Biosecurity is all about preventing and reducing the introduction or spreading of invasive non-native species in the wild. This is not just limited to fauna and flora but includes harmful organisms and diseases that can adversely affect native wildlife. In particular inland waterways are notoriously prone to biosecurity issues due to high traffic of people and boats and the connections between other waterways. Everyone who uses our inland waterways can help prevent the spread of invasive species such as Himilayan Balsam & Signal Crayfish, harmful organisms including phytophera and Ash dieback and diseases like crayfish plague; plenty of guidance can be found on the NNSS & Royal Yachting Association website.
This page looks specifically at providing biosecurity advice for volunteers working on waterways. There are plenty of reasons to why it is important to ensure biosecurity measures are followed for waterway and restoration projects. Many invasive species can adversely affect how we see and use our waterways by devastating native wildlife populations through disease and competition, impacting on recreational uses such as angling through reduced fish stocks, but in particular restricting the navigation of our waterways. The information below will identify what steps can be taken to reduce the biosecurity risks.
The first step to good biosecurity measures is to identify the risk of contacting invasive species, diseases and organisms. Ideally before work starts and on a site visit, the site leader/lead volunteer can assess the potential risk of workers/volunteers completing activities that bring them into contact with invasive species, diseases and organisms. Depending on the risk, biosecurity control measure can implemented to a suitable level based on an individual site basis these sites can be broadly placed into two categories:
Low Risk - operations that will not likely put workers/volunteers in contact with high risk invasives, organisms and diseases. Examples of these are sites which have dry ground conditions, have no water or don’t involve contact with water and have not been identified as harbouring biosecurity threats.
High Risk - operations that will likely put workers/volunteers in contact with high risk invasives, organisms and diseases. Examples of these can be clearing invasive species like Himalayan balsam, dredging, canal clean-ups etc.
With plans drawn up it is down to the discretion of the site leader put in place an appropriate control measures for high risk sites and the following should be considered:
It is inevitable that when working on a waterways project to at some point come into contact with biosecurity threats when using PPE, tools or wearing waders. The risk of spreading invasive species, organisms and diseases between different areas but in particular water sources are greatly increased if no control measures are put in place to restrict and remove contamination found of equipment. A simple strategy is recommended by the GB non-native species secretariat (NNSS) to reduce the risk of spreading:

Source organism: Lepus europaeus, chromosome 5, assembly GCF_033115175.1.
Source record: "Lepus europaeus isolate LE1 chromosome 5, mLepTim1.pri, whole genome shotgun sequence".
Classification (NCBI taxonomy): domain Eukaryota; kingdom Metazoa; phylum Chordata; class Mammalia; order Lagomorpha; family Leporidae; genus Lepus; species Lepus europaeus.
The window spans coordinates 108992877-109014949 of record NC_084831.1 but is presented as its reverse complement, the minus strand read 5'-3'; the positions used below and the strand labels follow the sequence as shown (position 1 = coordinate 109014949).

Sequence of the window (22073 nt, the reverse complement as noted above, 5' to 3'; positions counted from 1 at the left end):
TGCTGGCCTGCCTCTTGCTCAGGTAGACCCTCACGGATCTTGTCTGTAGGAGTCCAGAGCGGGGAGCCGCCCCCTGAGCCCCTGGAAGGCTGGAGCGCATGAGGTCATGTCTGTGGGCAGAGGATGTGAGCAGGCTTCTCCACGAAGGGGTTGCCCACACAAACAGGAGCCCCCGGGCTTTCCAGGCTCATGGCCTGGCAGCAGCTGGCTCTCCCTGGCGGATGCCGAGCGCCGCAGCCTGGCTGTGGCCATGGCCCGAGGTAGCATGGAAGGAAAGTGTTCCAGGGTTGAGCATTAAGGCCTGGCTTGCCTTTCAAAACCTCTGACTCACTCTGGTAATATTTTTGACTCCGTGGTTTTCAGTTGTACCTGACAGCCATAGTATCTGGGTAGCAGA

The easiest solution is to leave cleaning materials at the entrances and exits of the waterways site and a poster of why this is important, also providing a disinfectant spray will help. This will encourage those arriving from a different site and those leaving to go elsewhere to give their boots or equipment a quick clean. If practically reasonable and tools, PPE and waders can be left on site this also reduces the risk of spreading and reduces the frequency of needing to check, clean and dry equipment; just remember to follow the advice above before removing the equipment.
Vehicles and machinery will often need to move materials in the management and maintenance of inland waterways and restoration projects . Separate regulations can be found regarding the management and removal of foreign materials [hyperlink]. Again it is important to employ suitable control measures based on the biosecurity risk. On low risk sites simply cleaning the vehicles regularly, especially focusing on the removal of organic material and mud from the tyres and wheel arches should suffice. On high risk sites it is recommended to do the following:
Submerged structures may need to be removed during a waterways project and these may also need consideration to reduce the biosecurity risks. Often plans are already put in place for structures such as piling & lock gates to be disposed of or reused. Similarly, it is good practice to check, clean and dry these structures prior to removing off site. Pay particular attention to crevices and areas in which access is difficult and note any species found on these structures particularly if they are invasive. Examples of these are Zebra Mussel, Chines mittern crab, Killer Shrimp and Signal Crayfish , Asian Clam. The best method to disinfect submerged structures is to just let them dry out naturally, if possible arrange for this prior to the structures being removed.